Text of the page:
married.  He was a great guy and very caring.  His wife had died in a
    wreck years ago.  He really liked his daughter and he wanted Tiny to
    always take care of her – and Tiny wanted that too.
    Over the years Tiny had been in more than a dozen robberies, two live
    births, a hundred slip and falls, three major lawsuits and one arrest. 
    He looked like a rapist and was grabbed during lunch, one day.  They
    let him go at the end of the day, even drove him back to his truck. 
    Tiny once dreamed about writing a book about his life.  He felt he was
    blessed and wanted to share his experiences with others.  His wife said
    she would help.
    Tiny arrived at the Stop & Rob about nine thirty that morning. 
    He had carried in four hand trucks of drinks, unpacked, and stacked.  He
    gave the attendant his scanner printed bill and got a copy signed.  As
    he walked out the door he saw some lottery tickets on the doorway and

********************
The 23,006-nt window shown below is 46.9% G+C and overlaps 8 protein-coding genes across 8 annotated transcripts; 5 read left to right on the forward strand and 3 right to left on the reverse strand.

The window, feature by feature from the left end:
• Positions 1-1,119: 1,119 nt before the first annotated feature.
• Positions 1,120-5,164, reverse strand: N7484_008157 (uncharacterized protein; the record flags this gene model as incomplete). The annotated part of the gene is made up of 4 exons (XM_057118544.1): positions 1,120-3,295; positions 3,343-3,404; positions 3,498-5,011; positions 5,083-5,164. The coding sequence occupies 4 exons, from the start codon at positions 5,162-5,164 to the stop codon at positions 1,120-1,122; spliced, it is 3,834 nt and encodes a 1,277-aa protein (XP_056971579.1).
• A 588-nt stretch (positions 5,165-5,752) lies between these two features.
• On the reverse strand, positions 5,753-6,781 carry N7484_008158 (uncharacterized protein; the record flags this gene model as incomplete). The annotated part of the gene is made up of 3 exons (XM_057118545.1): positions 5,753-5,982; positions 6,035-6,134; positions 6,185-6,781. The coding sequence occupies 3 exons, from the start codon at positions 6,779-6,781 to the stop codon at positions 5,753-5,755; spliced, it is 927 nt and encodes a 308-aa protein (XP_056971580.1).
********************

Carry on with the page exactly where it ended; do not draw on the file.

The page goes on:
picked them up.  They seemed to be valuable but as he stuck them into
    his shirt pocket he forgot about them and  watched a man and a woman
    kissing each other at their gas pump.  Tiny saw strange things all the
    time on his route, he liked seeing stuff, different stuff.
    A week would pass before she found those tickets in his pocket, she
    had long ago discovered that Tiny often tucked bills and receipts into
    his pocket and would forget them when he pulled into the driveway.  She
    had learned to check each pocket before washing.  She was surprised to
    find the lottery tickets because Tiny never played the lottery.  Then,
    after setting the machine, she thought about the tickets.  She took them
    into the kitchen and pulled out their laptop, the business computer
    where she kept all their financial records.
    It took her awhile to find the lottery site and then she began
    checking the tickets.  The tickets were separate pieces of paper, five
    altogether.  The fifth ticket was a winner with all the numbers,
    including the bonus number.  She pushed back the laptop and stared at
    the ticket.  Had he actually bought them, maybe someone had given them
    to him as a sort of tip.  Maybe he found them.  She called the lottery
    office in Atlanta and asked about the ticket, had anyone claimed the
    winnings.  They said there were no winners that week, so far, but there